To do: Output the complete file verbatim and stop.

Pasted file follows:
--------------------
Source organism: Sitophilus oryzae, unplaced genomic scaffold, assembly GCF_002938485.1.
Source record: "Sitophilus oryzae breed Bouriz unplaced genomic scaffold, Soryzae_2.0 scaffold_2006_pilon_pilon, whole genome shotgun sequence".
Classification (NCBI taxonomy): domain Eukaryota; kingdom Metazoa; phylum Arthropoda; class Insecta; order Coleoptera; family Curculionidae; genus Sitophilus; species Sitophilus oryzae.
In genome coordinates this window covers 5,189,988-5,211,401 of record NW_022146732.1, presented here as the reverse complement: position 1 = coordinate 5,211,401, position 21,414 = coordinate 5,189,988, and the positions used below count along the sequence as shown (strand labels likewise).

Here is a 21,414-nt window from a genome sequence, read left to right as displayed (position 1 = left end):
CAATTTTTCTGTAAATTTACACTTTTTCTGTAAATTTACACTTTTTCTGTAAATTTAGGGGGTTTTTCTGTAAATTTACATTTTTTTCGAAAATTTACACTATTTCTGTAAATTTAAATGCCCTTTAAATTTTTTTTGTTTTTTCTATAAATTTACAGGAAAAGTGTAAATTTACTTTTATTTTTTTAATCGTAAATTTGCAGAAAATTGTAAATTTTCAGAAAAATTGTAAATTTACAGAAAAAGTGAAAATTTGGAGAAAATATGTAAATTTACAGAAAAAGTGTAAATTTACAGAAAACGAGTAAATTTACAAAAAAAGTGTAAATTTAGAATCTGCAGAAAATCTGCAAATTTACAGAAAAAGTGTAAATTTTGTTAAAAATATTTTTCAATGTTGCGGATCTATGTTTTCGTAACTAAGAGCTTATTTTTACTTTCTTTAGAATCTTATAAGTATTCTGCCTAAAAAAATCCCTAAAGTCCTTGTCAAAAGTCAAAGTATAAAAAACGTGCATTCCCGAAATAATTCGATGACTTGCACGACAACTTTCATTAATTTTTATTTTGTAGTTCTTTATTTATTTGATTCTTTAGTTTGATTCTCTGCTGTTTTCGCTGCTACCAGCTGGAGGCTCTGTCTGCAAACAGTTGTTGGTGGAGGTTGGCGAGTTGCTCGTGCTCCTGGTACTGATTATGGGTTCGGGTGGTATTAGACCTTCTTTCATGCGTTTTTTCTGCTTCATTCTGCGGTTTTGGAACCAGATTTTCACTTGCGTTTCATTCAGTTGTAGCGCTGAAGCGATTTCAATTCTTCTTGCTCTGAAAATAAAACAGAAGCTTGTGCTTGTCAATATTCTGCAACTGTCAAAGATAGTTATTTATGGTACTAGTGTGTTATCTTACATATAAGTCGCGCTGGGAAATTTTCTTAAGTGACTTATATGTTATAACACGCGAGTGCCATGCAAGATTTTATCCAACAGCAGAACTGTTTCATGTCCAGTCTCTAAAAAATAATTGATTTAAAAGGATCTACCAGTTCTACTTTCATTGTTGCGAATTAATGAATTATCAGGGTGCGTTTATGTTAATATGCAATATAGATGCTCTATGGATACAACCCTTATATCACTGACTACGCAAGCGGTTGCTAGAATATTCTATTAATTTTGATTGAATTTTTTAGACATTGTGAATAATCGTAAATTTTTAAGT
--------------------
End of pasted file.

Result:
Source organism: Sitophilus oryzae, unplaced genomic scaffold, assembly GCF_002938485.1.
Source record: "Sitophilus oryzae breed Bouriz unplaced genomic scaffold, Soryzae_2.0 scaffold_2006_pilon_pilon, whole genome shotgun sequence".
Classification (NCBI taxonomy): domain Eukaryota; kingdom Metazoa; phylum Arthropoda; class Insecta; order Coleoptera; family Curculionidae; genus Sitophilus; species Sitophilus oryzae.
In genome coordinates this window covers 5,189,988-5,211,401 of record NW_022146732.1, presented here as the reverse complement: position 1 = coordinate 5,211,401, position 21,414 = coordinate 5,189,988, and the positions used below count along the sequence as shown (strand labels likewise).

Here is a 21,414-nt window from a genome sequence, read left to right as displayed (position 1 = left end):
CAATTTTTCTGTAAATTTACACTTTTTCTGTAAATTTACACTTTTTCTGTAAATTTAGGGGGTTTTTCTGTAAATTTACATTTTTTTCGAAAATTTACACTATTTCTGTAAATTTAAATGCCCTTTAAATTTTTTTTGTTTTTTCTATAAATTTACAGGAAAAGTGTAAATTTACTTTTATTTTTTTAATCGTAAATTTGCAGAAAATTGTAAATTTTCAGAAAAATTGTAAATTTACAGAAAAAGTGAAAATTTGGAGAAAATATGTAAATTTACAGAAAAAGTGTAAATTTACAGAAAACGAGTAAATTTACAAAAAAAGTGTAAATTTAGAATCTGCAGAAAATCTGCAAATTTACAGAAAAAGTGTAAATTTTGTTAAAAATATTTTTCAATGTTGCGGATCTATGTTTTCGTAACTAAGAGCTTATTTTTACTTTCTTTAGAATCTTATAAGTATTCTGCCTAAAAAAATCCCTAAAGTCCTTGTCAAAAGTCAAAGTATAAAAAACGTGCATTCCCGAAATAATTCGATGACTTGCACGACAACTTTCATTAATTTTTATTTTGTAGTTCTTTATTTATTTGATTCTTTAGTTTGATTCTCTGCTGTTTTCGCTGCTACCAGCTGGAGGCTCTGTCTGCAAACAGTTGTTGGTGGAGGTTGGCGAGTTGCTCGTGCTCCTGGTACTGATTATGGGTTCGGGTGGTATTAGACCTTCTTTCATGCGTTTTTTCTGCTTCATTCTGCGGTTTTGGAACCAGATTTTCACTTGCGTTTCATTCAGTTGTAGCGCTGAAGCGATTTCAATTCTTCTTGCTCTGAAAATAAAACAGAAGCTTGTGCTTGTCAATATTCTGCAACTGTCAAAGATAGTTATTTATGGTACTAGTGTGTTATCTTACATATAAGTCGCGCTGGGAAATTTTCTTAAGTGACTTATATGTTATAACACGCGAGTGCCATGCAAGATTTTATCCAACAGCAGAACTGTTTCATGTCCAGTCTCTAAAAAATAATTGATTTAAAAGGATCTACCAGTTCTACTTTCATTGTTGCGAATTAATGAATTATCAGGGTGCGTTTATGTTAATATGCAATATAGATGCTCTATGGATACAACCCTTATATCACTGACTACGCAAGCGGTTGCTAGAATATTCTATTAATTTTGATTGAATTTTTTAGACATTGTGAATAATCGTAAATTTTTAAGT